Hiring Full-Time vs. Freelance

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Hiring Full-Time vs. Freelance

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The question of whether to hire a full-time employee or independent contractor is prevalent in today’s evolving workforce. Full-time employees are familiar and can be more reliable, yet hiring freelancers can inject new ideas into your brand and company. With this relatively new choice available to employers, it’s important to choose your talent based on what your company needs. Below are some differences between freelancers vs. full-time employees to help determine which will be best for your company.

Training: As with any new hire, both full-time and freelance employees must be briefed on company standards. An experienced freelancer will require less company training in their craft, but may need more instruction about brand standards. Likewise, a full-time employee immersed in a company will know company culture and standards, but may need training and guidance in skills.

Speed: If you need a project finished quickly, hire a freelancer and skip the search, training and processing that is needed before regularizing a full-time employee. Freelancers are used to working under pressure, need superior time management skills, and are willing to jump straight into a project.

Cost: Freelancers cover their own overhead, putting their operating costs squarely on their own shoulders. Full-time employees, in addition to being paid a salary, should be provided with all the software, hardware, and office space they need to work. Companies must also shoulder some of the taxes of full-time employees, offer benefits and provide paid vacation leave.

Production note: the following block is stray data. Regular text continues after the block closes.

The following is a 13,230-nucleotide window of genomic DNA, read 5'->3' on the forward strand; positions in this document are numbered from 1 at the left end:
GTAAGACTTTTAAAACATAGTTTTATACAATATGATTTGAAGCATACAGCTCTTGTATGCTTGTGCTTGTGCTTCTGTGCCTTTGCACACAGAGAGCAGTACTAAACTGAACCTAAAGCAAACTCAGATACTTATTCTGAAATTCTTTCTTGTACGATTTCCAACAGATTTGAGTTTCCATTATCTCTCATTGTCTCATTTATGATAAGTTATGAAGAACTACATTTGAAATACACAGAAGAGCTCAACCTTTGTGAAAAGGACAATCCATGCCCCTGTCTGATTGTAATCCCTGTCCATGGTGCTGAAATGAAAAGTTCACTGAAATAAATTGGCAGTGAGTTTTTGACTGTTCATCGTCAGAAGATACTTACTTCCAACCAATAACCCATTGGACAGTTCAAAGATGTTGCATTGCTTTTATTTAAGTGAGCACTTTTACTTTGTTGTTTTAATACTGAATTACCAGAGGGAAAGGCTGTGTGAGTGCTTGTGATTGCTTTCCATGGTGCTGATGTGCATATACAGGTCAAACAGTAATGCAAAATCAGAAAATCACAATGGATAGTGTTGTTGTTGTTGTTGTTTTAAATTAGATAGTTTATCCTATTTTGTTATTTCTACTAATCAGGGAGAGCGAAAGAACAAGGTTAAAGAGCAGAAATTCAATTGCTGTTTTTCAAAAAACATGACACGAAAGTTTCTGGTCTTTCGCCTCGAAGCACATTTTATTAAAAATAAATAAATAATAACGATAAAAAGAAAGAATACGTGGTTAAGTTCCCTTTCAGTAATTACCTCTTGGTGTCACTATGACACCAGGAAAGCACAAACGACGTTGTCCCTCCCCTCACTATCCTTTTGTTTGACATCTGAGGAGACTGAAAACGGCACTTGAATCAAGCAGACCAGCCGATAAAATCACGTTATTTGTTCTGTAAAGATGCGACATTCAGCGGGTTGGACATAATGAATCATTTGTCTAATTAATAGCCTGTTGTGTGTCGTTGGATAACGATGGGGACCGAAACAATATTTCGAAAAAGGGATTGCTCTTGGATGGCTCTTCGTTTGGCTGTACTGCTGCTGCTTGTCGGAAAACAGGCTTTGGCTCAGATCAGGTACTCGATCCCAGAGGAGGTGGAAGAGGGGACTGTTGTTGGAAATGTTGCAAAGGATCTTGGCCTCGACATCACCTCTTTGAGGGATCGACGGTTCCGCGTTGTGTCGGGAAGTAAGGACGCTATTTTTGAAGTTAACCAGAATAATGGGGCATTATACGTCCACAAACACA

Succession planning: A company needs business-loyal full-time employees to succeed. All companies must have key people in management who are trained in every aspect of the business and understand how different levels of the company operate. Freelancers can support a company, but are not wholly devoted to one single company.

Skill and creativity: Freelancers have the advantage of working in multiple fields and gaining knowledge and ideas across different industries. This multi-company approach inspires creativity and teaches skills that are hard to get in one position. However, full-time employees have the opportunity to learn the intimate details of how a single company works. If you want in-depth skill in your industry and particular business, a full-time employee will be on-site and is able to devote all office hours to learning.

The Bottom Line

Full-Time Employees are more likely to remain with a single company for years. They receive a salary and benefits. Full-time employees are typically more costly, because in exchange for their time, a company must provide support such as hardware, software, stipends, office space, government contributions and paid leave. However, full-time employees are usually only employed by one company at a time, and can be trained to fill a higher position, eventually landing in management.

Freelance Employees, also known as independent contractors, are fast, efficient, and cost-effective. Freelancers aren’t typically entitled to the same benefits as regular employees, such as healthcare or paid leave. They also provide their own equipment, such as any laptops, software or office space they need to work. Freelancers are flexible, and usually hired on a project basis to get a job done with minimal supervision.

Regardless of whom you hire, make sure they are a good fit for your company and the position by utilizing employment assessments such as interviews and relevant assessments. Consult with the people who will be working directly with your new hire to see which type of employee might fit better, and make sure you have an effective orientation program in place for both full-time and freelance employees. Visit http://profilesasiapacific.com/to view various onboarding tools and services to aid your search.


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